A sensitive renovation has allowed this classic Italian Renaissance Revival beauty to house one of the busiest stations on the Metro Red Line, while maintaining its historic integrity.
Designed by the distinguished Los Angeles firm of Curlett and Beelman, the Roosevelt Building is an excellent example of the Italian Renaissance Revival style. Alexander Curlett and Claud Beelman worked together for only six years yet designed some of Los Angeles’ most distinctive downtown architecture, including six buildings on Seventh Street alone.
The exterior is clad in terra cotta cast to resemble the rusticated stone blocks of a Florentine palazzo. The main Seventh Street entrance features three thirty-foot-high arches and an intricate terrazzo floor.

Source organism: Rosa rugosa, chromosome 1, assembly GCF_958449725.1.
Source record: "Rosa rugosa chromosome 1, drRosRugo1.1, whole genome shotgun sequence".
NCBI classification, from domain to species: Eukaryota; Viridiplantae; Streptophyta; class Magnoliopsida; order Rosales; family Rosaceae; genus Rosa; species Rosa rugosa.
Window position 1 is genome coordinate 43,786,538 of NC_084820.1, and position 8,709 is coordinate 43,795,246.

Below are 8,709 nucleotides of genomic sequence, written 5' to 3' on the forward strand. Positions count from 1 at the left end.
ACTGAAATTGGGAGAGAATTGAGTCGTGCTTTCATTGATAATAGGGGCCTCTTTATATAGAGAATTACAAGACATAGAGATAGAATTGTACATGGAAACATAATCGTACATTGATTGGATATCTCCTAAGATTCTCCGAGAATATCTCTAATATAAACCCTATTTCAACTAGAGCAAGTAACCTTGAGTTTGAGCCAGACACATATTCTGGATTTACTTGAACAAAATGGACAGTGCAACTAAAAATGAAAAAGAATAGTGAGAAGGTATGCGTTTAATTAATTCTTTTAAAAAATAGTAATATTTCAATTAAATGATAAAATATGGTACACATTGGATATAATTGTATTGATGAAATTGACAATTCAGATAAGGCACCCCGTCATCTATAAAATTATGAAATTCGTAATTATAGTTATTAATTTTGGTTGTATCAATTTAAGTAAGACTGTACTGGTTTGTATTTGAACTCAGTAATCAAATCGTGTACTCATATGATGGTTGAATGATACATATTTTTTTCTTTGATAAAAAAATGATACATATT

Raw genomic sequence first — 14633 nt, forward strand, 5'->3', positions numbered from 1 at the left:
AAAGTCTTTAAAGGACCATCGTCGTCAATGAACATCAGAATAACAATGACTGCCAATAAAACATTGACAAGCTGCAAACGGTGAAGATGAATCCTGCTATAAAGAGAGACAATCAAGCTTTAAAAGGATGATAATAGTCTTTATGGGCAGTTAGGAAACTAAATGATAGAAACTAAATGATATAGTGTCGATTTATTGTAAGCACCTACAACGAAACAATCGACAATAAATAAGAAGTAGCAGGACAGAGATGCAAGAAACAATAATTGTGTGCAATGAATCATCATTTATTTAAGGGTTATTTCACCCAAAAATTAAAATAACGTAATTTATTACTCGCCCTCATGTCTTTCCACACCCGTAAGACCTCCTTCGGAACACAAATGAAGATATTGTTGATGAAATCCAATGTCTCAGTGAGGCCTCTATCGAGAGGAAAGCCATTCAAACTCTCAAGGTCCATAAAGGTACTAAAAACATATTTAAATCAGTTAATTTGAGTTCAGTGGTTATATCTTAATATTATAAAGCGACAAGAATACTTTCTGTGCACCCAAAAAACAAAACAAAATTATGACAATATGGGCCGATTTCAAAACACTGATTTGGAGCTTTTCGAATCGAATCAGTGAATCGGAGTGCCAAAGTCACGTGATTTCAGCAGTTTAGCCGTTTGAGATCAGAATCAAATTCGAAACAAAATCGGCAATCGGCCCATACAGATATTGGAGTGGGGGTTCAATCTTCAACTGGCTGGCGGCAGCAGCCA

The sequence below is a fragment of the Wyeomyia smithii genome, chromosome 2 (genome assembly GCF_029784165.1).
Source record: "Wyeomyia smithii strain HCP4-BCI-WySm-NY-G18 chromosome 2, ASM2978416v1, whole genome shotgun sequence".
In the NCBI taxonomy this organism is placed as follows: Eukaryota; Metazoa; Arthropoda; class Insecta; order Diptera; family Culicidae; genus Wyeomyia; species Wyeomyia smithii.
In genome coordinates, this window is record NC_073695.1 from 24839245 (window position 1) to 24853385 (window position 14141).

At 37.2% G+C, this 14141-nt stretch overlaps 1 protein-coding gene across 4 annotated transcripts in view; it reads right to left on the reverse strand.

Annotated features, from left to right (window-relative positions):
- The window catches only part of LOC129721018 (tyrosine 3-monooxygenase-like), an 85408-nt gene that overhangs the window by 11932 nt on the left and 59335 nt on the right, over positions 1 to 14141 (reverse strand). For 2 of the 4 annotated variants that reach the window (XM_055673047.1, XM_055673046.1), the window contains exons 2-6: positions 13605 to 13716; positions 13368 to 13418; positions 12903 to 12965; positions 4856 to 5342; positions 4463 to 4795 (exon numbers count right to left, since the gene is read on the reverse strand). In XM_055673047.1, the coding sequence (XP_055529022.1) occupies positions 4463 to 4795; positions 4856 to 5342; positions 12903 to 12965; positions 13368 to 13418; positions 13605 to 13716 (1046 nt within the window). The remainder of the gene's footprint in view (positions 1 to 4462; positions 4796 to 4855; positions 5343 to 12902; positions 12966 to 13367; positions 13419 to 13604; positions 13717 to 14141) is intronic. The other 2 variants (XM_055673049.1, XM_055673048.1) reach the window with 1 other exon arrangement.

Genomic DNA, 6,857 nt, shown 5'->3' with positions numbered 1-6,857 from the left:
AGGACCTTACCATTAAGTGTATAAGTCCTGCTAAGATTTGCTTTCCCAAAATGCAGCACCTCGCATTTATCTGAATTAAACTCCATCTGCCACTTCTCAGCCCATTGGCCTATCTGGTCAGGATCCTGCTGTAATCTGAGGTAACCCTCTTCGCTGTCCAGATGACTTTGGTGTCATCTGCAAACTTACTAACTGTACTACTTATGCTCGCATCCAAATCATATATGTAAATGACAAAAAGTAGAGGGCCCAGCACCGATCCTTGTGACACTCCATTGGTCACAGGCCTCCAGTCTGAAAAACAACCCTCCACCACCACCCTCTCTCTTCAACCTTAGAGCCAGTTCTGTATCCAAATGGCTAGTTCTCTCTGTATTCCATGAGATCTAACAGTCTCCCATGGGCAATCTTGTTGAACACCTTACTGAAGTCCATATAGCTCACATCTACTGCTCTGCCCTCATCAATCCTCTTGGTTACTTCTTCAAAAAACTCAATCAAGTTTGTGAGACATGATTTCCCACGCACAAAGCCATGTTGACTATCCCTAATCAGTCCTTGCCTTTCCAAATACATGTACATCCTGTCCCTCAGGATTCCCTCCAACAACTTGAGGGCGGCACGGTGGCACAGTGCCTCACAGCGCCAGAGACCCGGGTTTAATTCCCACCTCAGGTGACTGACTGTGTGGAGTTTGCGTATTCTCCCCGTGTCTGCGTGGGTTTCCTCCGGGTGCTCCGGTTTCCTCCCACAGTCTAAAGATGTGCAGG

The exterior is largely intact and has retained much of its original detailing over time.
The Roosevelt Building was named after President Theodore Roosevelt and developed by the Sun Realty Corporation, which comprised many of the most prominent bankers and financiers in the city. The group intended to capitalize on the growing popularity of the Seventh Street commercial corridor.
The building dominates the northeast corner of South Flower and West Seventh Streets, occupying the entire lot with a modified E-shaped plan. In 1986, a sensitive renovation added a station portal and elevator for the Metro Red Line at street level while maintaining the integrity of the façade. Materials from the building’s exterior, including the rough-textured terra cotta and black granite, were replicated and used to clad the walls surrounding the entrance to the subway stairs. The Conservancy holds an easement protecting the building’s façade.